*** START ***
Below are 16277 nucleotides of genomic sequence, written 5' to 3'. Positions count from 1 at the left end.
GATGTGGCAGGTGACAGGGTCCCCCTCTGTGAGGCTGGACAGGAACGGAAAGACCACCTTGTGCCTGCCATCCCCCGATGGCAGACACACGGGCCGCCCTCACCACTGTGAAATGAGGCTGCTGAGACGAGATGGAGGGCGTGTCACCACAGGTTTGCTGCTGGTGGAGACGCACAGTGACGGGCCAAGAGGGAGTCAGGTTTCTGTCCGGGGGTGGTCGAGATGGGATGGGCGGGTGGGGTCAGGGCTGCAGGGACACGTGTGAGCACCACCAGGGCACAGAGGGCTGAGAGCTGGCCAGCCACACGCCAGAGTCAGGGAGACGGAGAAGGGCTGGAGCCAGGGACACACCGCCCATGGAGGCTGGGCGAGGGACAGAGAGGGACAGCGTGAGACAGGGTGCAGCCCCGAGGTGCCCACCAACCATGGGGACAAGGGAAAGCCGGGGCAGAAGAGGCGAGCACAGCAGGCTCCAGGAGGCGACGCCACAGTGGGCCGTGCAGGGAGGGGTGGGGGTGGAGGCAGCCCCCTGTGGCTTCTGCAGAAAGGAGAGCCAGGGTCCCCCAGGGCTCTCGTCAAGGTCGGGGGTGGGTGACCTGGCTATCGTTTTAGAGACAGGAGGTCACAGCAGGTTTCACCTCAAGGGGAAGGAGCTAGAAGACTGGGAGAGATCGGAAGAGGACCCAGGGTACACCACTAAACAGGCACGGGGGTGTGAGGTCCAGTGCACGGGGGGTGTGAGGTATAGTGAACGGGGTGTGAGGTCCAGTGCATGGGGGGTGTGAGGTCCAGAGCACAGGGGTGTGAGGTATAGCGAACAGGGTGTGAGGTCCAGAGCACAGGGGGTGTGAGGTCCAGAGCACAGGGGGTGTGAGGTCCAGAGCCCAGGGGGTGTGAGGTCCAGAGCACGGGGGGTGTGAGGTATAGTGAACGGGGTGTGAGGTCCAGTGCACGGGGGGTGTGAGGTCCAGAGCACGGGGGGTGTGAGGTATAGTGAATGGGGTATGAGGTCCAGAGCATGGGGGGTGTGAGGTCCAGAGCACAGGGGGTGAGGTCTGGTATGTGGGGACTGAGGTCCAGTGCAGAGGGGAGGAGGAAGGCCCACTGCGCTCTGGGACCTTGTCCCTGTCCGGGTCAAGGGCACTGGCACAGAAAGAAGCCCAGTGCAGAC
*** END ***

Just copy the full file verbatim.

Below are 16277 nucleotides of genomic sequence, written 5' to 3'. Positions count from 1 at the left end.
GATGTGGCAGGTGACAGGGTCCCCCTCTGTGAGGCTGGACAGGAACGGAAAGACCACCTTGTGCCTGCCATCCCCCGATGGCAGACACACGGGCCGCCCTCACCACTGTGAAATGAGGCTGCTGAGACGAGATGGAGGGCGTGTCACCACAGGTTTGCTGCTGGTGGAGACGCACAGTGACGGGCCAAGAGGGAGTCAGGTTTCTGTCCGGGGGTGGTCGAGATGGGATGGGCGGGTGGGGTCAGGGCTGCAGGGACACGTGTGAGCACCACCAGGGCACAGAGGGCTGAGAGCTGGCCAGCCACACGCCAGAGTCAGGGAGACGGAGAAGGGCTGGAGCCAGGGACACACCGCCCATGGAGGCTGGGCGAGGGACAGAGAGGGACAGCGTGAGACAGGGTGCAGCCCCGAGGTGCCCACCAACCATGGGGACAAGGGAAAGCCGGGGCAGAAGAGGCGAGCACAGCAGGCTCCAGGAGGCGACGCCACAGTGGGCCGTGCAGGGAGGGGTGGGGGTGGAGGCAGCCCCCTGTGGCTTCTGCAGAAAGGAGAGCCAGGGTCCCCCAGGGCTCTCGTCAAGGTCGGGGGTGGGTGACCTGGCTATCGTTTTAGAGACAGGAGGTCACAGCAGGTTTCACCTCAAGGGGAAGGAGCTAGAAGACTGGGAGAGATCGGAAGAGGACCCAGGGTACACCACTAAACAGGCACGGGGGTGTGAGGTCCAGTGCACGGGGGGTGTGAGGTATAGTGAACGGGGTGTGAGGTCCAGTGCATGGGGGGTGTGAGGTCCAGAGCACAGGGGTGTGAGGTATAGCGAACAGGGTGTGAGGTCCAGAGCACAGGGGGTGTGAGGTCCAGAGCACAGGGGGTGTGAGGTCCAGAGCCCAGGGGGTGTGAGGTCCAGAGCACGGGGGGTGTGAGGTATAGTGAACGGGGTGTGAGGTCCAGTGCACGGGGGGTGTGAGGTCCAGAGCACGGGGGGTGTGAGGTATAGTGAATGGGGTATGAGGTCCAGAGCATGGGGGGTGTGAGGTCCAGAGCACAGGGGGTGAGGTCTGGTATGTGGGGACTGAGGTCCAGTGCAGAGGGGAGGAGGAAGGCCCACTGCGCTCTGGGACCTTGTCCCTGTCCGGGTCAAGGGCACTGGCACAGAAAGAAGCCCAGTGCAGAC